Archive by date | March 2011

ACS: All in good taste

My first highlight of the meeting was Eric Anslyn’s talk ’ Mimicking the mammalian chemical senses using supramolecular chemistry’. Here I learned that, like me, Anslyn is a Coca-Cola man…by which I mean that he doesn’t like the taste of the diet version – I presume this applies to other soda brands as well. It’s not just him though, his chemistry can tell the difference too.  Read more

Reactions – Graham Saunders

Graham Saunders is in the Department of Chemistry at the University of Waikato, Hamilton, New Zealand, and works principally on investigating the chemistry of transition metal complexes of fluorinated ligands, most recently N-heterocycle carbenes, and using transition metal complexes to break C–F bonds.  Read more

Elemental examples

You might have heard by now that we are running an essay competition (I promise we won’t keep banging on about it quite so much for a little while) – unless you happen to be at the upcoming ACS meeting in Anaheim… if you swing by booth 1020 at the expo, you might hear a little more about it!  Read more

Essay competition: Meet the judges

Hello from London, where I have temporarily set up camp in light of the uncertain situation in Toyko in the aftermath of the earthquake and tsunami that struck northern Japan. We have seen poignant images and videos, including some pictures of a damaged chemistry lab in Tohoku University, and the various consequences — or potential consequences — of the earthquake and tsunami are being widely discussed in the media and on the internet (including Derek Lowe’s take on why Americans certainly shouldn’t rush to take potassium iodide tablets). Like everyone else, I am very much hoping that the situation at the Fukushima site will soon be under control (and that we can go home in the very near future), and I hope I’ll be able to help the disaster-struck areas in some way (at the moment I have settled for donating money).  Read more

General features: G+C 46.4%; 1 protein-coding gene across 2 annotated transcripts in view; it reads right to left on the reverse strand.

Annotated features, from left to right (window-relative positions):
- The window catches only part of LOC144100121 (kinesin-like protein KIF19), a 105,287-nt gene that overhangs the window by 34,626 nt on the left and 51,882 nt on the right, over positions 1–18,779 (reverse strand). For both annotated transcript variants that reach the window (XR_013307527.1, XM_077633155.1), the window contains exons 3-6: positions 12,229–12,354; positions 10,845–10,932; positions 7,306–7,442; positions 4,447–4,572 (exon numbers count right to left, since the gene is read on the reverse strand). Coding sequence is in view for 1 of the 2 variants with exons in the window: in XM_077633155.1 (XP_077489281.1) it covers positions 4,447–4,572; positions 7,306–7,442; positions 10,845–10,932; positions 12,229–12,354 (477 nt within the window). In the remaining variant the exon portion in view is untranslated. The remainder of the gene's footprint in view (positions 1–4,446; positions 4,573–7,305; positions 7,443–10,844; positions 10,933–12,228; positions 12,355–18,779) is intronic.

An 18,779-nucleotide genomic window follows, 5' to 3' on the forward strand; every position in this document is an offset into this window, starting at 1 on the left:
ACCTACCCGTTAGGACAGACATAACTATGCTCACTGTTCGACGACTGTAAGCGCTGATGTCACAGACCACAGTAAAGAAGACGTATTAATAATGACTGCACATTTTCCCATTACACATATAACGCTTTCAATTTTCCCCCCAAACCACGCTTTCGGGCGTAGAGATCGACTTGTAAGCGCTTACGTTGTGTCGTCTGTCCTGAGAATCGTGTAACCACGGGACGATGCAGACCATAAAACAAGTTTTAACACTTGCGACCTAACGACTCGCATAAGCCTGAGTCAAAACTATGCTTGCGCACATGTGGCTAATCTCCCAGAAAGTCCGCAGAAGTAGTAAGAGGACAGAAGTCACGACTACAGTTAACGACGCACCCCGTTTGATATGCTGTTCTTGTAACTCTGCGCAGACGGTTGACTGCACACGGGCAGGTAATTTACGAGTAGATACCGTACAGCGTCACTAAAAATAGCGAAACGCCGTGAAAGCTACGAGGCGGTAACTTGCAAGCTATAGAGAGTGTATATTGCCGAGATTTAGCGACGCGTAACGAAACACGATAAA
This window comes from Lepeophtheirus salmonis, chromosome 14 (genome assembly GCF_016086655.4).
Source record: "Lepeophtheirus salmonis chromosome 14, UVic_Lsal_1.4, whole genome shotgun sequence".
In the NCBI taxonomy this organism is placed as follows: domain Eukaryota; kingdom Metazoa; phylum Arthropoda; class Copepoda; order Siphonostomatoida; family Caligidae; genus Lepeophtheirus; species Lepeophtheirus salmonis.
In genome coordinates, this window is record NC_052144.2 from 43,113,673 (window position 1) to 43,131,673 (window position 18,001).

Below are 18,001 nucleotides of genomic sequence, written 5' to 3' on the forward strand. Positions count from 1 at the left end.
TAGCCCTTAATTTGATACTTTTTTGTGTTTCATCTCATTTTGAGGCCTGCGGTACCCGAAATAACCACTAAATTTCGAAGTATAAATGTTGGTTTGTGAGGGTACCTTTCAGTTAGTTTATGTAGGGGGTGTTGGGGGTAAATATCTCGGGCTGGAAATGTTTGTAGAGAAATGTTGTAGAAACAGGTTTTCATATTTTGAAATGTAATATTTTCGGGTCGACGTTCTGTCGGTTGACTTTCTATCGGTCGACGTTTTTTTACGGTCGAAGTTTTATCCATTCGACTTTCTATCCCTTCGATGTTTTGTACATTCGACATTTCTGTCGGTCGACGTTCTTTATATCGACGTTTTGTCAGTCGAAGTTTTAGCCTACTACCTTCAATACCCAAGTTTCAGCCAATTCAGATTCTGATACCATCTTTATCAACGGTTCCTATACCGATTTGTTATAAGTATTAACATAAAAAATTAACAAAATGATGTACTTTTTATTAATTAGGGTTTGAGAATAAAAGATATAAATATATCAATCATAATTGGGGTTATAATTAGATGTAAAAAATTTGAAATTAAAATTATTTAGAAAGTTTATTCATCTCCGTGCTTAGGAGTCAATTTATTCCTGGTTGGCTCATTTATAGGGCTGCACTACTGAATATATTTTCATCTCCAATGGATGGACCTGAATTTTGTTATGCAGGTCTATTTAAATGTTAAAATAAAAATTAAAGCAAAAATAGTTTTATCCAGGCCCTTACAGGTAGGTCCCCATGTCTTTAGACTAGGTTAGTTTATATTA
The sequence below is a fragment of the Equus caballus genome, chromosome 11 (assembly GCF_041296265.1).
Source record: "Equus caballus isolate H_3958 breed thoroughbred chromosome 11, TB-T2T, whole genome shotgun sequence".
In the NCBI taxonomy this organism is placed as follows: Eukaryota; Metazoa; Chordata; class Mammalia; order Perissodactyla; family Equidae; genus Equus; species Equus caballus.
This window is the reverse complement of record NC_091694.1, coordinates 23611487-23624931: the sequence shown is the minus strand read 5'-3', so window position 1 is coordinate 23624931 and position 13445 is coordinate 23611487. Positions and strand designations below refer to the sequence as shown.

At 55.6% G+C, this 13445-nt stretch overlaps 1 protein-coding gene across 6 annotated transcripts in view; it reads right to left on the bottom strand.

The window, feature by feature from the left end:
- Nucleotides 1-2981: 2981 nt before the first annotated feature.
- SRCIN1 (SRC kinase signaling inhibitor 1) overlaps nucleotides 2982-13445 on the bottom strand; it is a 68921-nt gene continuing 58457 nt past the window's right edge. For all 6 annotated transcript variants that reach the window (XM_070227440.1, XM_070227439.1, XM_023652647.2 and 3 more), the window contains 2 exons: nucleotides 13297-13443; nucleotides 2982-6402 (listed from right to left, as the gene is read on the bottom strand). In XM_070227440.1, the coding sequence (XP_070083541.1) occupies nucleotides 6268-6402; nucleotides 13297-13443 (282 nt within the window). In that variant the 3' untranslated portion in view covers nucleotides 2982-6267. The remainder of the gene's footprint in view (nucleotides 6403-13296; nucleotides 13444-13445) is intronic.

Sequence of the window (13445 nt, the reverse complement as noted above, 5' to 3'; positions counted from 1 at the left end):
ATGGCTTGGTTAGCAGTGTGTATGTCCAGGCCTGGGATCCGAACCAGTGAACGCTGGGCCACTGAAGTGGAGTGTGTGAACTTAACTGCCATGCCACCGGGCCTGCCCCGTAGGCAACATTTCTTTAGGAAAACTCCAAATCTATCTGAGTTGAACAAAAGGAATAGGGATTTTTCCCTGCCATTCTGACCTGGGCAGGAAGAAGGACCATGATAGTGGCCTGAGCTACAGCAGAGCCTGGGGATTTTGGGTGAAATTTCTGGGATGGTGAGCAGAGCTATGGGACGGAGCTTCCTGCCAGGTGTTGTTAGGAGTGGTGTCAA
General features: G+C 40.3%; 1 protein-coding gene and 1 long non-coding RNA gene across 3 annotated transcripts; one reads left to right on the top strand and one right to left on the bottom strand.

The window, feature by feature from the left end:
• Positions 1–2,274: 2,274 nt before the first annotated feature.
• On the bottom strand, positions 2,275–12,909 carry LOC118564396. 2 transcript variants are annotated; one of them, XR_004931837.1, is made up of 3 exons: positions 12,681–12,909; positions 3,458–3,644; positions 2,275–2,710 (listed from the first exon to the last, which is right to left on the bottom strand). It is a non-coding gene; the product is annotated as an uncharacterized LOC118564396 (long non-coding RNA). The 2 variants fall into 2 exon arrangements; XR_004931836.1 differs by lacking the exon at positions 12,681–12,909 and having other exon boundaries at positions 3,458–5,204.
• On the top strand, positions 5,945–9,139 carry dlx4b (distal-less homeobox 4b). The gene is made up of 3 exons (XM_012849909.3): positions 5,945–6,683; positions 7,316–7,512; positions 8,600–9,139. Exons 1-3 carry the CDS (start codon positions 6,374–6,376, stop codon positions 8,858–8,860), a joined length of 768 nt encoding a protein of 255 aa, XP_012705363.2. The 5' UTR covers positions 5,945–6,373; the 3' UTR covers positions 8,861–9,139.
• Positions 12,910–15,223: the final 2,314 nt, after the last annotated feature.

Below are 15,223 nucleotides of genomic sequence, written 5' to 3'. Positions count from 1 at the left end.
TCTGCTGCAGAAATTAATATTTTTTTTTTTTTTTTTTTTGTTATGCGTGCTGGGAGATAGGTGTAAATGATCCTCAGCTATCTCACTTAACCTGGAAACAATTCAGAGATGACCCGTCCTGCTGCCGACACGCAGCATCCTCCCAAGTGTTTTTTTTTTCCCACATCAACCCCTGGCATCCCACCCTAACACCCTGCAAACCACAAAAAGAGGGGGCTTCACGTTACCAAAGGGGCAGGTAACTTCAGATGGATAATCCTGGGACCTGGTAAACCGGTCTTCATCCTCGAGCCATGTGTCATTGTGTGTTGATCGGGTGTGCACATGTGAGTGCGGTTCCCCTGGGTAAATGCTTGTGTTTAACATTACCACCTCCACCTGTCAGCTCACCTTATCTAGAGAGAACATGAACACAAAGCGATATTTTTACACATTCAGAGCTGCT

Bells and whistles

Those of you who read the html versions of our pages may have noticed some enhanced features related to the chemical structures. For example, if you mouse-over a bold compound number in an article, a pop-up box showing the structure of the compound will appear. If you click on the bold compound number, you will be whisked away to a compound information page that gives you even more data about the compound – as well as an interactive 3D structure.  Read more

Editorializing

I just wanted to plug a couple of editorials that have appeared recently in other Nature-branded journals, and see if the chemistry community has any feedback they wanted to share here on the blog – or, indeed, by contacting the journals in question. Before you click the full-text links below, both of the editorials are free to access if you are registered on nature.com (this process is free) or, of course, a subscriber. (As far as I am aware, editorials in all the Nature physical sciences titles – including Nature Chemistry – are free to nature.com registrants).  Read more